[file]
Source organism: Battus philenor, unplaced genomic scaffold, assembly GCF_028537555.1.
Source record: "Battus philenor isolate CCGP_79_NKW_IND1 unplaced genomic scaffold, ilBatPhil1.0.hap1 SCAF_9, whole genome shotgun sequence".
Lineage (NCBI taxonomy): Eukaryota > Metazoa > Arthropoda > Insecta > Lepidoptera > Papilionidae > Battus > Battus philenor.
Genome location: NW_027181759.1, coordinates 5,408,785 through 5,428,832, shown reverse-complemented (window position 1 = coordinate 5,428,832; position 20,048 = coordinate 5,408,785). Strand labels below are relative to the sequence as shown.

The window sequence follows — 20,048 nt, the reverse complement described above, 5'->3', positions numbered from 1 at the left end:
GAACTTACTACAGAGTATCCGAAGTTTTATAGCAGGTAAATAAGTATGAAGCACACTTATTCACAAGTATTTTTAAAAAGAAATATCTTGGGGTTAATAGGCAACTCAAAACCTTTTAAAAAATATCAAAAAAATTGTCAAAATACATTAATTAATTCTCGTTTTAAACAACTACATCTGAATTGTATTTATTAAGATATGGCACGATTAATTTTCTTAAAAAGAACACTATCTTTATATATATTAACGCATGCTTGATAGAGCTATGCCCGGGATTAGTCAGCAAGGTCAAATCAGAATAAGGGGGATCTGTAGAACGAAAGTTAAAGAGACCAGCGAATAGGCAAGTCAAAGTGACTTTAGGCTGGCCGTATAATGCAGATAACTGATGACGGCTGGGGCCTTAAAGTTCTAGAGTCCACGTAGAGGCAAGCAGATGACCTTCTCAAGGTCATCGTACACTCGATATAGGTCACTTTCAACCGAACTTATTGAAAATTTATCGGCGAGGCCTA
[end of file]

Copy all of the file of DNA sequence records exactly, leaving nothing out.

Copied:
Source organism: Battus philenor, unplaced genomic scaffold, assembly GCF_028537555.1.
Source record: "Battus philenor isolate CCGP_79_NKW_IND1 unplaced genomic scaffold, ilBatPhil1.0.hap1 SCAF_9, whole genome shotgun sequence".
Lineage (NCBI taxonomy): Eukaryota > Metazoa > Arthropoda > Insecta > Lepidoptera > Papilionidae > Battus > Battus philenor.
Genome location: NW_027181759.1, coordinates 5,408,785 through 5,428,832, shown reverse-complemented (window position 1 = coordinate 5,428,832; position 20,048 = coordinate 5,408,785). Strand labels below are relative to the sequence as shown.

The window sequence follows — 20,048 nt, the reverse complement described above, 5'->3', positions numbered from 1 at the left end:
GAACTTACTACAGAGTATCCGAAGTTTTATAGCAGGTAAATAAGTATGAAGCACACTTATTCACAAGTATTTTTAAAAAGAAATATCTTGGGGTTAATAGGCAACTCAAAACCTTTTAAAAAATATCAAAAAAATTGTCAAAATACATTAATTAATTCTCGTTTTAAACAACTACATCTGAATTGTATTTATTAAGATATGGCACGATTAATTTTCTTAAAAAGAACACTATCTTTATATATATTAACGCATGCTTGATAGAGCTATGCCCGGGATTAGTCAGCAAGGTCAAATCAGAATAAGGGGGATCTGTAGAACGAAAGTTAAAGAGACCAGCGAATAGGCAAGTCAAAGTGACTTTAGGCTGGCCGTATAATGCAGATAACTGATGACGGCTGGGGCCTTAAAGTTCTAGAGTCCACGTAGAGGCAAGCAGATGACCTTCTCAAGGTCATCGTACACTCGATATAGGTCACTTTCAACCGAACTTATTGAAAATTTATCGGCGAGGCCTA